And yes, the current strand of extreme trans activism is mostly what we are talking about on these threads, and I haven't seen anybody contest the fact that there are plenty of trans women just trying to live their lives in peace - this has been stated again and again. But it is the extreme, misogynistic, homophobic trans activism that is setting the policy agenda and changing norms, so yes, that's what many of us focus on. Because we have to.

MontyGlee Tue 08-Jul-14 09:43:55

You seriously think that, in the UK, women as a class face a tougher time than trans women? You're off your rocker.

ArcheryAnnie Tue 08-Jul-14 09:45:35

And you must be a very, very privileged person living in a bubble to think so, Monty.

MontyGlee Tue 08-Jul-14 09:48:55

Ask a male friend or relative to spend a day carrying out normal business in a dress, wig and make up and then let me know how they get on. Then we can talk about who's living in a bubble.

LurcioAgain Tue 08-Jul-14 09:57:51

Ask your average woman to spend a day as an unskilled labourer on a building site and see how she gets on...

Makes about as much sense as an analogy.

Try this instead. Imagine a poor black woman in Mississippi or Texas who's had a contraception failure. According to one allegedly feminist website someone linked to recently the most important issue facing abortion providers is to get their language right so it includes transmen who might need abortions. Really? Seriously?

gotagoldtoof Tue 08-Jul-14 10:01:38

I am consistently grateful to the feminists on thks board who give me food for thought and a quick bit of educating when I dip in and out. Thank you.

<jumps back onto merry-go-round>

Once upon a time, there was an idea. It was a really old idea. It was that men and women were naturally totally different. That they thought differently and should have different roles in the world. This idea lived in a big castle, guarded by knights in armour with big swords and sharp lances.

Not everyone agreed with this idea. Some people thought that while you could see differences in the way men's and women's bodies were shaped and what they did to make babies, this didn't mean that they were so different in other ways or that they had to live by all these rules about how they should behave.

So, along came a new idea to lead a rebellion against the old. The new idea was that there was a difference between sex and gender. Sex was the body shape and what body parts did to make babies. Gender was all the made up rules about how people should and should not behave, rules that people got punished for breaking.

And now, the new idea stands in a deep, dark forest at a fork in the path. One path goes to Radfem town, where people believe that gender is a two tier system, with men at the top and women at the bottom. They want to get rid of this system completely, so that women are liberated.

The other path goes to vocaltransactivistville, where people believe that gender is something real, a person's innate identity. Here, people need gender to stay as it is, so that it can still be their identity. And because the leaders grew up in the castle as Lords and Knights, they are used to getting their own way. And it is very difficult to be a rebel, because the idea in the castle is still there and the knights still have very sharp swords, that they use to punish people they think break the rules. So the leaders do have something to fight for.

But right now, the people in vocaltransactivistville are marching up the path to Radfem town, to make them stop talking about how they think sex and gender are different and to insist they don't call themselves women any more. They want them to change how everyone talks about women as a group, because they think that talking about the problems women who are biologically female experience oppresses them just as much as the original idea did, if not more. They are furious with the people in Radfem town, because of how they want to talk about women and the problems women face.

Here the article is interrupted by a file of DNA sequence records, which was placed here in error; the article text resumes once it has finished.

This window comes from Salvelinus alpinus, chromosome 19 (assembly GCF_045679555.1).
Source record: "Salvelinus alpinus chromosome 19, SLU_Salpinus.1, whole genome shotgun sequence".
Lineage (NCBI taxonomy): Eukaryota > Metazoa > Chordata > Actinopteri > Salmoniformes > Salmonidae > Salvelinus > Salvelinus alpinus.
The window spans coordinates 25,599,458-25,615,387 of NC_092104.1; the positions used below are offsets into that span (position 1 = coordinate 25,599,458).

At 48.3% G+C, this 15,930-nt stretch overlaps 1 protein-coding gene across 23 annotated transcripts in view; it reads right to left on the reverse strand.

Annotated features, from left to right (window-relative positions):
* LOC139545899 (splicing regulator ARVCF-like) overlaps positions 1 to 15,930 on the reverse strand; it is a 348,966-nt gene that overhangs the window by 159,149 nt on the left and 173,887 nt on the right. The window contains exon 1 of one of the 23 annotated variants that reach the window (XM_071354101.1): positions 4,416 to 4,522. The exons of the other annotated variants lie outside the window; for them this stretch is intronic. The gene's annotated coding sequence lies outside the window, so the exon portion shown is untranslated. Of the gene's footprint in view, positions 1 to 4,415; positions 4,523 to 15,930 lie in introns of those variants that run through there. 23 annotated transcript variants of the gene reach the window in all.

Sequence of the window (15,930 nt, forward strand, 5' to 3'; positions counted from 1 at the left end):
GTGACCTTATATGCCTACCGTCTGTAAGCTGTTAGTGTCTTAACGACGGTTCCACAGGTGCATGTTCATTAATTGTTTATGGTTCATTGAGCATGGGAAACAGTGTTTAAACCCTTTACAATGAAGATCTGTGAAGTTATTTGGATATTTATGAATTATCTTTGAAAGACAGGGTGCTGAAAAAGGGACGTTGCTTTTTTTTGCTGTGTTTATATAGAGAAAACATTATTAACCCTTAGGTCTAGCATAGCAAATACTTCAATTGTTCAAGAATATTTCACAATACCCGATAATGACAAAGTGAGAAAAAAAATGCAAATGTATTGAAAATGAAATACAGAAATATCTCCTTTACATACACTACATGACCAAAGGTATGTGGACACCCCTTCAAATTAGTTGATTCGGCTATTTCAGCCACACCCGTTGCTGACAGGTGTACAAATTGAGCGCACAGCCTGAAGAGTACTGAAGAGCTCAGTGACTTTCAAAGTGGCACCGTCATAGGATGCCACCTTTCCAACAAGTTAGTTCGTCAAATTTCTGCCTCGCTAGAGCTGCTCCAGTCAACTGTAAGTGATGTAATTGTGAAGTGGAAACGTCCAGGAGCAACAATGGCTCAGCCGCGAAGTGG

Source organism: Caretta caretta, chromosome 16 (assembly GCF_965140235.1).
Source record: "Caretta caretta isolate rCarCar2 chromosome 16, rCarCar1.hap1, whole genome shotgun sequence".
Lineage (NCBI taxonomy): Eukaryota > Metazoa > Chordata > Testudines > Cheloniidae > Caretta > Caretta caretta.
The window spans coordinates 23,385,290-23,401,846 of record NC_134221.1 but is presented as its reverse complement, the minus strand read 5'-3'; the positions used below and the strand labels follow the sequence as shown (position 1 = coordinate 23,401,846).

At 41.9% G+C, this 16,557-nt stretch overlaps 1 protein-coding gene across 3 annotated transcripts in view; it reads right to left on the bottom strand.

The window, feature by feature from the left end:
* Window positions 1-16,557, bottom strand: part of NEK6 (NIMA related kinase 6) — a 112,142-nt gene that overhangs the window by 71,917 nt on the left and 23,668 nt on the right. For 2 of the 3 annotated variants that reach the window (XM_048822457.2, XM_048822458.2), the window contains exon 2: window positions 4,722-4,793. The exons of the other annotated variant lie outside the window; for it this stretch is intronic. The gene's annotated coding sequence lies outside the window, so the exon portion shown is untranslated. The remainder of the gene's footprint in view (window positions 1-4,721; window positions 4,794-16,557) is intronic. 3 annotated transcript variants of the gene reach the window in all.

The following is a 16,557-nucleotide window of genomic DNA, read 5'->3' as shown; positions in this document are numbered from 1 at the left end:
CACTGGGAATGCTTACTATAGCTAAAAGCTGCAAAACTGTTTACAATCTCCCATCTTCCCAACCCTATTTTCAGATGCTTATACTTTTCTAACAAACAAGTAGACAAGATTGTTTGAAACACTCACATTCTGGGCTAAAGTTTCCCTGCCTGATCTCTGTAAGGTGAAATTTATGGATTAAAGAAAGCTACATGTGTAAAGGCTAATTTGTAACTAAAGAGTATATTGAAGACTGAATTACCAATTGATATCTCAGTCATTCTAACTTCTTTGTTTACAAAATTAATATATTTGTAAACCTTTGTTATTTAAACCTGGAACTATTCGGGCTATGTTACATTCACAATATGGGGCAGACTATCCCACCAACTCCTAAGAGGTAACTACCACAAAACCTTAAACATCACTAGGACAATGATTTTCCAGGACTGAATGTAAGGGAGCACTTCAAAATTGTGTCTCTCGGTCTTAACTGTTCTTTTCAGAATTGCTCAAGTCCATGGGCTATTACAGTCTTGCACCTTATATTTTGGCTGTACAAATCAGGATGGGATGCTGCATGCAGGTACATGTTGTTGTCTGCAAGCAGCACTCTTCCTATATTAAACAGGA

As they march up the path, they shout insults and threats to the people in Radfem Town.

Meanwhile, a lot of the people in vocaltransactivistville just want to get on with their lives, accepted for who they are and not discriminated against or abused. Most of the people in Radfem town agree that they should be supported in doing this. But many are afraid to speak up, because then everyone's violence turns on them.

Meanwhile, the original idea still sits in its castle, guarded by its knights. Eating caviar and playing GTA5 on its x-box.

ArcheryAnnie Tue 08-Jul-14 10:05:06

Huh, Monty? What has that got to do with anything? You do know that there are plenty of passing trans people - you might know trans people and not be aware that they are trans?

And by the same token, there are plenty of not-trans but gender non-conforming people, including plenty of lesbians, who deal with the fallout from being gender non-conforming every day. It's hardly confined to non-passing trans women, and never has been.

Meanwhile, a lot of the people in vocaltransactivistville just want to get on with their lives, accepted for who they are and not discriminated against or abused. Most of the people in Radfem town agree that they should be supported in doing this. But many* are afraid to speak up, because then everyone's violence turns on them.

*in vocaltransactivistville

Hazchem Tue 08-Jul-14 10:12:10

I want to hang out in Radfem town smile

Radfem town, the quiet room where there is tea… grin

Hazchem Tue 08-Jul-14 10:21:07

and cake

MontyGlee Tue 08-Jul-14 10:55:05

I get it; if someone is raised and socialised as one gender, but is convinced that they are the other, then there is a suggestion that there is a natural difference. This is contrary to radfem theory, so...

I just know that I give thanks that it's not something I have to deal with. The abuse, not fitting into society, the stripping of dignity... It must be horrible.